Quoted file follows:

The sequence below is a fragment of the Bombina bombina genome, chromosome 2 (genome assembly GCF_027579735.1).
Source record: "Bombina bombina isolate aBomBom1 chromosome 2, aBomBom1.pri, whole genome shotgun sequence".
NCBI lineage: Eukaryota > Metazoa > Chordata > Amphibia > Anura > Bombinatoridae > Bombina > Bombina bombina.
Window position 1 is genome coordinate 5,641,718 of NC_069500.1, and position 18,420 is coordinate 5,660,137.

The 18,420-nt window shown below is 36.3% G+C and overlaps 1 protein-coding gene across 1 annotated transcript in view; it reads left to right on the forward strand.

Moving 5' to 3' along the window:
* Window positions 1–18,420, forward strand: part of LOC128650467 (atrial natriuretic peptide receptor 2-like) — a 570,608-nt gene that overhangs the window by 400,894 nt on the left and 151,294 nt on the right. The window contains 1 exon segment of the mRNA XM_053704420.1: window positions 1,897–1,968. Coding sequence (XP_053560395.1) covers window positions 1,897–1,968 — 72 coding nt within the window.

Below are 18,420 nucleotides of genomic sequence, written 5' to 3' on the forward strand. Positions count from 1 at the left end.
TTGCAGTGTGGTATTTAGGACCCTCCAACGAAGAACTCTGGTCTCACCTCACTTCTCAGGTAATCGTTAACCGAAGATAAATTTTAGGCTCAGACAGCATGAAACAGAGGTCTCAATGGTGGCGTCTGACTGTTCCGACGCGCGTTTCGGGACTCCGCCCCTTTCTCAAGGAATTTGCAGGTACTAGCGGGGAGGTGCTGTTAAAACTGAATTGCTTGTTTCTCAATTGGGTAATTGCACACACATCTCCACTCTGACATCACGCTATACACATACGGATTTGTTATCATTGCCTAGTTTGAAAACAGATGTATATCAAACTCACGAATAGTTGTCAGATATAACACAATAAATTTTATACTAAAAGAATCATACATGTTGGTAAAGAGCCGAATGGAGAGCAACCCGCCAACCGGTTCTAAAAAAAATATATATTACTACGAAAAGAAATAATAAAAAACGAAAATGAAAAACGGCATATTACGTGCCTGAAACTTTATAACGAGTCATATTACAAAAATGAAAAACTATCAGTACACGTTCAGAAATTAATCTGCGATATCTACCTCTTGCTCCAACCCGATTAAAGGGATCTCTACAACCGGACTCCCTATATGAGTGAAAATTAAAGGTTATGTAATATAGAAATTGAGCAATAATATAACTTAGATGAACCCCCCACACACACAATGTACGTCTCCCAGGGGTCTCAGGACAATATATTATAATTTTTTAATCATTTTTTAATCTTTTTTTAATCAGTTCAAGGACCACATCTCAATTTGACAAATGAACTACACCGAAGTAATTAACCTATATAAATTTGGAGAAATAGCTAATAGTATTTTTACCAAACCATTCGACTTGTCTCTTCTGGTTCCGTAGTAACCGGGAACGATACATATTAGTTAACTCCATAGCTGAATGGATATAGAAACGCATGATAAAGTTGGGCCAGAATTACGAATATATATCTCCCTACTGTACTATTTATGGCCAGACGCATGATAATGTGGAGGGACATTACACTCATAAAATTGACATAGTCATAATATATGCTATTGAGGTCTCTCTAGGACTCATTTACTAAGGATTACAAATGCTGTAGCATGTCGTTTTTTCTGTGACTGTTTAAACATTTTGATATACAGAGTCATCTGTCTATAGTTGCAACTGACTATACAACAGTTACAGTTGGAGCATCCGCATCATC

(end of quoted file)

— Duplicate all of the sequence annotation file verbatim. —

The sequence below is a fragment of the Bombina bombina genome, chromosome 2 (genome assembly GCF_027579735.1).
Source record: "Bombina bombina isolate aBomBom1 chromosome 2, aBomBom1.pri, whole genome shotgun sequence".
NCBI lineage: Eukaryota > Metazoa > Chordata > Amphibia > Anura > Bombinatoridae > Bombina > Bombina bombina.
Window position 1 is genome coordinate 5,641,718 of NC_069500.1, and position 18,420 is coordinate 5,660,137.

The 18,420-nt window shown below is 36.3% G+C and overlaps 1 protein-coding gene across 1 annotated transcript in view; it reads left to right on the forward strand.

Moving 5' to 3' along the window:
* Window positions 1–18,420, forward strand: part of LOC128650467 (atrial natriuretic peptide receptor 2-like) — a 570,608-nt gene that overhangs the window by 400,894 nt on the left and 151,294 nt on the right. The window contains 1 exon segment of the mRNA XM_053704420.1: window positions 1,897–1,968. Coding sequence (XP_053560395.1) covers window positions 1,897–1,968 — 72 coding nt within the window.

Below are 18,420 nucleotides of genomic sequence, written 5' to 3' on the forward strand. Positions count from 1 at the left end.
TTGCAGTGTGGTATTTAGGACCCTCCAACGAAGAACTCTGGTCTCACCTCACTTCTCAGGTAATCGTTAACCGAAGATAAATTTTAGGCTCAGACAGCATGAAACAGAGGTCTCAATGGTGGCGTCTGACTGTTCCGACGCGCGTTTCGGGACTCCGCCCCTTTCTCAAGGAATTTGCAGGTACTAGCGGGGAGGTGCTGTTAAAACTGAATTGCTTGTTTCTCAATTGGGTAATTGCACACACATCTCCACTCTGACATCACGCTATACACATACGGATTTGTTATCATTGCCTAGTTTGAAAACAGATGTATATCAAACTCACGAATAGTTGTCAGATATAACACAATAAATTTTATACTAAAAGAATCATACATGTTGGTAAAGAGCCGAATGGAGAGCAACCCGCCAACCGGTTCTAAAAAAAATATATATTACTACGAAAAGAAATAATAAAAAACGAAAATGAAAAACGGCATATTACGTGCCTGAAACTTTATAACGAGTCATATTACAAAAATGAAAAACTATCAGTACACGTTCAGAAATTAATCTGCGATATCTACCTCTTGCTCCAACCCGATTAAAGGGATCTCTACAACCGGACTCCCTATATGAGTGAAAATTAAAGGTTATGTAATATAGAAATTGAGCAATAATATAACTTAGATGAACCCCCCACACACACAATGTACGTCTCCCAGGGGTCTCAGGACAATATATTATAATTTTTTAATCATTTTTTAATCTTTTTTTAATCAGTTCAAGGACCACATCTCAATTTGACAAATGAACTACACCGAAGTAATTAACCTATATAAATTTGGAGAAATAGCTAATAGTATTTTTACCAAACCATTCGACTTGTCTCTTCTGGTTCCGTAGTAACCGGGAACGATACATATTAGTTAACTCCATAGCTGAATGGATATAGAAACGCATGATAAAGTTGGGCCAGAATTACGAATATATATCTCCCTACTGTACTATTTATGGCCAGACGCATGATAATGTGGAGGGACATTACACTCATAAAATTGACATAGTCATAATATATGCTATTGAGGTCTCTCTAGGACTCATTTACTAAGGATTACAAATGCTGTAGCATGTCGTTTTTTCTGTGACTGTTTAAACATTTTGATATACAGAGTCATCTGTCTATAGTTGCAACTGACTATACAACAGTTACAGTTGGAGCATCCGCATCATC